Carl Hiaasen’s book Strip Tease has its fans, but the same can’t be said about its tonally muddled 1996 film adaptation, which lacks the scathing political satire and characterizations of its source material. It didn’t help that the film came out only a year after the even more infamously hated Showgirls, which also focused on strippers as its leads.

The 2019 crime comedy film Hustlers proved films centering on strippers involved in illegal activities can be smart, dramatic, and funny in equal measure, so perhaps it’s time for Strip Tease toget another adaptation. All it needs to do is update its satire and balance its respective tones, whether that’s through a film medium or a TV series.

2 A New Howard the Duck Film Has Unlimited Potential

Howard the Duck’s enjoyed a resurgence in popularity thanks to some cameos in the Marvel Cinematic Universe, but the memory of the catastrophic 1986 film still lingers over everyone’s favorite wisecracking waterfowl. Aside from showing up in the most unexpected of places, it’s unclear what plans Marvel Studios has for Howard going forward, but a new solo film would be a welcome surprise.

RELATED: The Batman: 10 Heroes Also Overdue For A Proper Film Reboot

Lea Thompson—who starred in the original—has spoken about her desire to make a new Howard the Duck movie. She even pitched her ideas to Marvel Studios, who responded positively. However, whether Thompson is involved or not, a new film starring Howard could stand apart from the original (and the rest of the MCU) by being as cynical, surreal, and satirical as writer Steve Gerber’s iconic run on the character in the comics.

1 Gigli Could Be A Hit Crime Comedy Instead Of An Embarrassment

Few films have received as much hate from critics, audiences, and the Razzies as Gigli, Martin Brest’s 2003 romantic crime comedy starring Ben Affleck and Jennifer Lopez. From its unlikeable characters, nonsensical plot, and disgusting portrayal of a character suffering from poor mental health, the film’s reputation is warranted. But that doesn’t mean it has to stay that way.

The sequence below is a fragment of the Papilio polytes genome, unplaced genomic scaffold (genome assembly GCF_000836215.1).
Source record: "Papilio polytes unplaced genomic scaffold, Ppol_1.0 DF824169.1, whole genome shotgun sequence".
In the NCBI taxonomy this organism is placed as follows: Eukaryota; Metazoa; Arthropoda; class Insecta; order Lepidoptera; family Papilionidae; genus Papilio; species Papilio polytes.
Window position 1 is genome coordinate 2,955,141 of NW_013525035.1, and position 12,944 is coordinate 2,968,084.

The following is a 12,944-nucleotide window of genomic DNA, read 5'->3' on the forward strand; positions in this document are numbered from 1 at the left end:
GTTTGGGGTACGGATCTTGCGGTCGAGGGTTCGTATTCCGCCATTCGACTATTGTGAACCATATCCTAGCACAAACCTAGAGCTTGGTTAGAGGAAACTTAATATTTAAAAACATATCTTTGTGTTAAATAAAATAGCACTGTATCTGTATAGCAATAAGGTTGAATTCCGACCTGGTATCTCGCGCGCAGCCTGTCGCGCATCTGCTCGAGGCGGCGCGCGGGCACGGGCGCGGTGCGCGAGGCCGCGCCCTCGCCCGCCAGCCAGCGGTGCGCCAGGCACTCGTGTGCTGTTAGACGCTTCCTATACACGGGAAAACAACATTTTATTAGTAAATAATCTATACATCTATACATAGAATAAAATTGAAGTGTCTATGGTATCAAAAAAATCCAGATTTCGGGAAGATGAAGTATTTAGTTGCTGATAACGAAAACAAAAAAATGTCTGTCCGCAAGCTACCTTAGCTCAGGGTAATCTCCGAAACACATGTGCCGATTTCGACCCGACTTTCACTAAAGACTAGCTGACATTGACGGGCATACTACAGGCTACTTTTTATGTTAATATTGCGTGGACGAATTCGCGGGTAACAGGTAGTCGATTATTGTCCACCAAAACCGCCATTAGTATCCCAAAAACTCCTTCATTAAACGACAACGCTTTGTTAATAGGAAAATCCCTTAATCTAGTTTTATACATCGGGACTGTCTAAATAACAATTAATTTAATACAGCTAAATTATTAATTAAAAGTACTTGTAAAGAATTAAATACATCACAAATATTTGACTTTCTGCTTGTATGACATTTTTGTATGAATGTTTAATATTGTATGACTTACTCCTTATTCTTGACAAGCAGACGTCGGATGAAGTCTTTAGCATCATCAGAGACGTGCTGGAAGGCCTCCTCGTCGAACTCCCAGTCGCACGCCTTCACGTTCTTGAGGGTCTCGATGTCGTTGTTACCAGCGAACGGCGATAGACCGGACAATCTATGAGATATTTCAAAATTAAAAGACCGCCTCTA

A remake of Gigli could follow a somewhat similar storyline to the original. Perhaps a low-level mobster is hired to kidnap the brother of a federal prosecutor to use him as a bribe to keep a mob boss out of prison. However, instead of the victim being mentally unwell, they could be smarter than the mobster, showing a laughably incompetent and chauvinistic attitude (and not taken seriously like he was in the original film). As the two of them try to outwit the other, they’re forced to go on the run after a tough, dedicated female police officer is sent on their trail. Such a film has the potential for great comedy, especially if it contains elements of other great crime comedies like Brest’s own Midnight Run and Analyze This.

Next: 10 Razzie Winners That Didn’t Deserve To Win Worst Picture